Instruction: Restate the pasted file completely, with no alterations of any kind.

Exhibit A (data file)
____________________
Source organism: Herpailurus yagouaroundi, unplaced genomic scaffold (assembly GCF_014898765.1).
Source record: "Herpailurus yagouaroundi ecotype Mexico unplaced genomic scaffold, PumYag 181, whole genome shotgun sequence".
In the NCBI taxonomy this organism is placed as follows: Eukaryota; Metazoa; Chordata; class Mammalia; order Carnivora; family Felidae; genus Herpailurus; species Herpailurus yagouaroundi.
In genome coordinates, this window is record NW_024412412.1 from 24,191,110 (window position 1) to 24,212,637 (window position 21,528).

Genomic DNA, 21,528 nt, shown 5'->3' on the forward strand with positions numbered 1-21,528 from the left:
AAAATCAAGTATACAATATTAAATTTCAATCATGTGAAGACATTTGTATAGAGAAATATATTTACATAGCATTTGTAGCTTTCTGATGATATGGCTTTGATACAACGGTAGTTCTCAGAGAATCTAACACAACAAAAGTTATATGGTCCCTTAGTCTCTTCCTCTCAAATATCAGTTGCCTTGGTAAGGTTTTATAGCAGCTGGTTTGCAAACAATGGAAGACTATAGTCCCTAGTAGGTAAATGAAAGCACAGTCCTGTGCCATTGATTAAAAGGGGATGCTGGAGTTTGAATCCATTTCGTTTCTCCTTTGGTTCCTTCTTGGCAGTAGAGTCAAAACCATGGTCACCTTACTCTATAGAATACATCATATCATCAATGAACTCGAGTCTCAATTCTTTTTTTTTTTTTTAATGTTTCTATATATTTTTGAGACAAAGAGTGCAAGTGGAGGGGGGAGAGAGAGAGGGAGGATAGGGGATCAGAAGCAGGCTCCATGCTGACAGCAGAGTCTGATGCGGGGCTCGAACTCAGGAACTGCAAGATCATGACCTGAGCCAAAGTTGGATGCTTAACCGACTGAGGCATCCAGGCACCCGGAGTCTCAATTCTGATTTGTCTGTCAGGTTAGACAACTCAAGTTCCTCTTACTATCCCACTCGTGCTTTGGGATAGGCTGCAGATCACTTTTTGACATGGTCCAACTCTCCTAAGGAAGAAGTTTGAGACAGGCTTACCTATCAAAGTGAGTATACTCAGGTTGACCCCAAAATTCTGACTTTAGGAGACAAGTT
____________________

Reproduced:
Source organism: Herpailurus yagouaroundi, unplaced genomic scaffold (assembly GCF_014898765.1).
Source record: "Herpailurus yagouaroundi ecotype Mexico unplaced genomic scaffold, PumYag 181, whole genome shotgun sequence".
In the NCBI taxonomy this organism is placed as follows: Eukaryota; Metazoa; Chordata; class Mammalia; order Carnivora; family Felidae; genus Herpailurus; species Herpailurus yagouaroundi.
In genome coordinates, this window is record NW_024412412.1 from 24,191,110 (window position 1) to 24,212,637 (window position 21,528).

Genomic DNA, 21,528 nt, shown 5'->3' on the forward strand with positions numbered 1-21,528 from the left:
AAAATCAAGTATACAATATTAAATTTCAATCATGTGAAGACATTTGTATAGAGAAATATATTTACATAGCATTTGTAGCTTTCTGATGATATGGCTTTGATACAACGGTAGTTCTCAGAGAATCTAACACAACAAAAGTTATATGGTCCCTTAGTCTCTTCCTCTCAAATATCAGTTGCCTTGGTAAGGTTTTATAGCAGCTGGTTTGCAAACAATGGAAGACTATAGTCCCTAGTAGGTAAATGAAAGCACAGTCCTGTGCCATTGATTAAAAGGGGATGCTGGAGTTTGAATCCATTTCGTTTCTCCTTTGGTTCCTTCTTGGCAGTAGAGTCAAAACCATGGTCACCTTACTCTATAGAATACATCATATCATCAATGAACTCGAGTCTCAATTCTTTTTTTTTTTTTTAATGTTTCTATATATTTTTGAGACAAAGAGTGCAAGTGGAGGGGGGAGAGAGAGAGGGAGGATAGGGGATCAGAAGCAGGCTCCATGCTGACAGCAGAGTCTGATGCGGGGCTCGAACTCAGGAACTGCAAGATCATGACCTGAGCCAAAGTTGGATGCTTAACCGACTGAGGCATCCAGGCACCCGGAGTCTCAATTCTGATTTGTCTGTCAGGTTAGACAACTCAAGTTCCTCTTACTATCCCACTCGTGCTTTGGGATAGGCTGCAGATCACTTTTTGACATGGTCCAACTCTCCTAAGGAAGAAGTTTGAGACAGGCTTACCTATCAAAGTGAGTATACTCAGGTTGACCCCAAAATTCTGACTTTAGGAGACAAGTT